Now ESPN seems to have rushed to judgment and unfairly fired Anthony Federico for his much talked about “Chink In The Armor” headline regarding New York Knick Jeremy Lin’s nine turnovers in a recent loss to the Hornets.
TIME OUT: Here’s what we’ve learned in the blogshpere. People read the headline and a few words and then form an opinion prior to leaving comments over at reprint sites like Yardbarker and Bleacher Report impugning the writer’s character without actually reading the article or endeavoring to understand the point of said dissertation. Seriously, that’s what happens…
With that as preface, we will state the CONCLUSION of this editorial upfront: ESPN “unfairly” fired Federico based on the simple fact that they didn’t fire their anchor that said the same thing.
|(Al Diaz/AP Photo)|
That said, there are people who think that ESPN should have fired Federico. We are not those people. The firing seems a bit over the top especially when compared to the penalties given other members of the media who made the same mistake on the same night. In each case, the offensive language appears to have been an honest, albeit stupid, mistake.
We say get all three some sensitivity training so he doesn’t do it again, and move on. ESPN suspended for 30 days the anchor who used a similar (if not the same line), but fired Federico. That simply Doesn’t fly here. Neither should have been fired unless they used the term purposefully as a racial slur and it would seem that neither did for a variety of obvious reasons (like not wanting to get fired!).
That said, there are still those who endorse ESPN’s firing and plenty of others using the story to make various headlines.
California Congresswoman Judy CHu called the headline “appalling and offensive” and said, “The ‘c’ word is for Asian- Americans like the 'n' word is for African-Americans.”
No one would argue her point, and it’s hard to find a similar example. Joe Eskenazi of the San Francisco Weekly, did make this comparison:
“...It's a lot easier to imagine a late-shift editor inadvertently writing a racially charged headline at 2:30 a.m. than carefully plotting out surefire career suicide. In that manner, l'affaire d' Chink in the Armor harks to the 1999 Niggardly Incident.
|(Andrew Bernstein/NBAE/Getty Images)|
This was, technically, apropos: "Niggardly" essentially means "stingy." But for Howard, who is white, to use this term in mixed company was unwise and unnecessary. He should have just said "stingy."
Howard resigned, and Williams -- under heavy political pressure -- accepted his resignation. However, in a rare instance of everything really working out in the end, the media and general public overreacted to this overreaction, and Williams was successfully pressured to hire Howard back.”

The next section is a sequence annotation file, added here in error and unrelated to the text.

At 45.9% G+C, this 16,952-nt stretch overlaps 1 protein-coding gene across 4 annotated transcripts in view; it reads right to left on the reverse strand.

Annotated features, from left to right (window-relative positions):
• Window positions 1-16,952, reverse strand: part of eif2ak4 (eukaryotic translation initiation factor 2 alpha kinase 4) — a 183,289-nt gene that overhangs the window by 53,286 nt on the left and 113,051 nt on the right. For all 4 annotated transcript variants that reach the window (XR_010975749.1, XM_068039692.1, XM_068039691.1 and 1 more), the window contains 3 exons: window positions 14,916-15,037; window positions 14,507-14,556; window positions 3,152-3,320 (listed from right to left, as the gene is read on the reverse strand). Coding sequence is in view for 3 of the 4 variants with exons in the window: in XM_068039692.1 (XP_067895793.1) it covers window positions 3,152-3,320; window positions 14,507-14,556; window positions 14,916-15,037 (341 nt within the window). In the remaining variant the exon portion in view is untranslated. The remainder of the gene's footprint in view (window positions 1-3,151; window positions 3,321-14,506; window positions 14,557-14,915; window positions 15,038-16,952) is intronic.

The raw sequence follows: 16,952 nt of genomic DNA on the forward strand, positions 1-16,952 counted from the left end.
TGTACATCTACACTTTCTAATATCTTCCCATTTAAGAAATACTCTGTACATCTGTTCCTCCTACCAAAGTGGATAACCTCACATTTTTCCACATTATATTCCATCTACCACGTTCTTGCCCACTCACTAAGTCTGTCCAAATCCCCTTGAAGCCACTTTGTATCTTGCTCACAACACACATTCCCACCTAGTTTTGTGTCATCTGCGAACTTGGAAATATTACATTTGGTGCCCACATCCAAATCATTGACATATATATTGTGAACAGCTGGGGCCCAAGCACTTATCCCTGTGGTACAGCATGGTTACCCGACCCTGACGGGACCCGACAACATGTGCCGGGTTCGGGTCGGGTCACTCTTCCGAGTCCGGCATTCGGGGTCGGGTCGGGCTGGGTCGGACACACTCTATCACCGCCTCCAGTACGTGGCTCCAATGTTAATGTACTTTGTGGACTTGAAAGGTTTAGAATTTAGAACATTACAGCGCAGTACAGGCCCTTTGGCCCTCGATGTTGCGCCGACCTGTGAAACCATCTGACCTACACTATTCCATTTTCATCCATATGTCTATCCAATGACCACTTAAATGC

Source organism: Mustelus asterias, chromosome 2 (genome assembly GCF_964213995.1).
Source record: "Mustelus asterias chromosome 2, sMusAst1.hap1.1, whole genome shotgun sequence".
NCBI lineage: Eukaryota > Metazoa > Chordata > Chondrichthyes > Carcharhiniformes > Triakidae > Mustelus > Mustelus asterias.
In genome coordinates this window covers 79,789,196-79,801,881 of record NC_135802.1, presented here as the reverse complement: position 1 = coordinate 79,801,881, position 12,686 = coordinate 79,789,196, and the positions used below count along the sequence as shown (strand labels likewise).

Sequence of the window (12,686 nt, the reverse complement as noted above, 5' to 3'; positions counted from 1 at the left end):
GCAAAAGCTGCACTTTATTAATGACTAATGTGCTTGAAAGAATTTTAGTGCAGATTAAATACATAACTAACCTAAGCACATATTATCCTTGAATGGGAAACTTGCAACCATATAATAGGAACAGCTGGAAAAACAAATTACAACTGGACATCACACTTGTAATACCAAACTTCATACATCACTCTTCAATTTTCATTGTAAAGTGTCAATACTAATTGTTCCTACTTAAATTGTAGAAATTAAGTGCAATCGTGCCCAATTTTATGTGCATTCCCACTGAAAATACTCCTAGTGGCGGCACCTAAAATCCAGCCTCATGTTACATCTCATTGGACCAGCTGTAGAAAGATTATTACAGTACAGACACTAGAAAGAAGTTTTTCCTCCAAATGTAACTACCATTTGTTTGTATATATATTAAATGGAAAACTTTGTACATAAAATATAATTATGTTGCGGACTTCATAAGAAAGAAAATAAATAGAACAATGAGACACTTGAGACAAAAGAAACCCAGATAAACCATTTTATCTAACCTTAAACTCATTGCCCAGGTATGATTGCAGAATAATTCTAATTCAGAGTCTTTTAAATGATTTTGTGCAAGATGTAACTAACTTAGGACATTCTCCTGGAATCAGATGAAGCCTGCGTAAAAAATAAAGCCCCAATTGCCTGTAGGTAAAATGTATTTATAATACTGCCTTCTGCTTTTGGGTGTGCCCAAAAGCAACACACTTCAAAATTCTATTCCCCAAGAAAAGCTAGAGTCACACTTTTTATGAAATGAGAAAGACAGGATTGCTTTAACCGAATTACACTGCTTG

So much for the history lesson.
So much for the history lesson.
A few days ago, when Congresswoman Chu learned that Frederico admitted he had used the line in at least 100 headlines, she said:
“If he was using it all those times, that is extremely sad. The word was used since the 1880s to demean Chinese Americans and to deprive them of rights, and it is used on playgrounds specifically to humiliate and to offend Asian-Americans. So I don’t know where he's been all this time.”
Well, we are guessing the 28-year-old Frederico’s been in a world where he doesn’t have any prejudice against Asian-Americans and where he only ever used the word “chink” in close proximity to the word “armor.” We would make the same claim. We haven’t heard “chink” as a derogatory term since the 1970‘s, but we live in the Mid-Atlantic -- not the Northeast or on the West Coast. Note that even Chu said the word “was” used, not “is” used.
Some words simply go away over time with “niggardly” being a prime example. Looks like “chink” is about to be retired as well, and we aren’t saying that’s a bad thing, just pointing out how the language changes based on current social norms and prevailing moral standards.
Back to the main point, the firing of Frederico. When the New York Post makes sense, you know the world is going mad(der). They pointed out, among other things, that Federico, Bretos and Dedos all used the same term the SAME NIGHT which demonstrated, among some more things, how overused the term is by sport’s media. Not to mention the good journalism point that the NYP makes: “Chink in the armor’ is just one of a million clichés you should avoid for no other reason than that they’re clichés.”
|(Greg Nelson/Sports Illustrated)|
All of them should have connected the dots. They didn’t. They effed up. They all apologized. One was fired, one was suspended and one was scolded. That doesn’t add up.
Federico issued a statement apologizing yet again and pointing out his many attributes as a human being.
If he’s telling the truth, and we assume he is, over in the plus column he lists 1) befriending and rescuing a homeless guy; 2) working in a orphanage in Haiti; 3) adopting an Alzheimer’s patient and 4) conducting a fundraiser for a buddies premature children among other Boy Scout-worthy deeds.
So, he’s not a bad guy…
In addition, Lin didn’t seem terribly upset about the poor choice of words either saying “I don't think it was on purpose or whatever, but they have apologized and so from my end I don't care anymore,”
Mistakes were made. Good people were offended. ESPN over-reacted. End of story.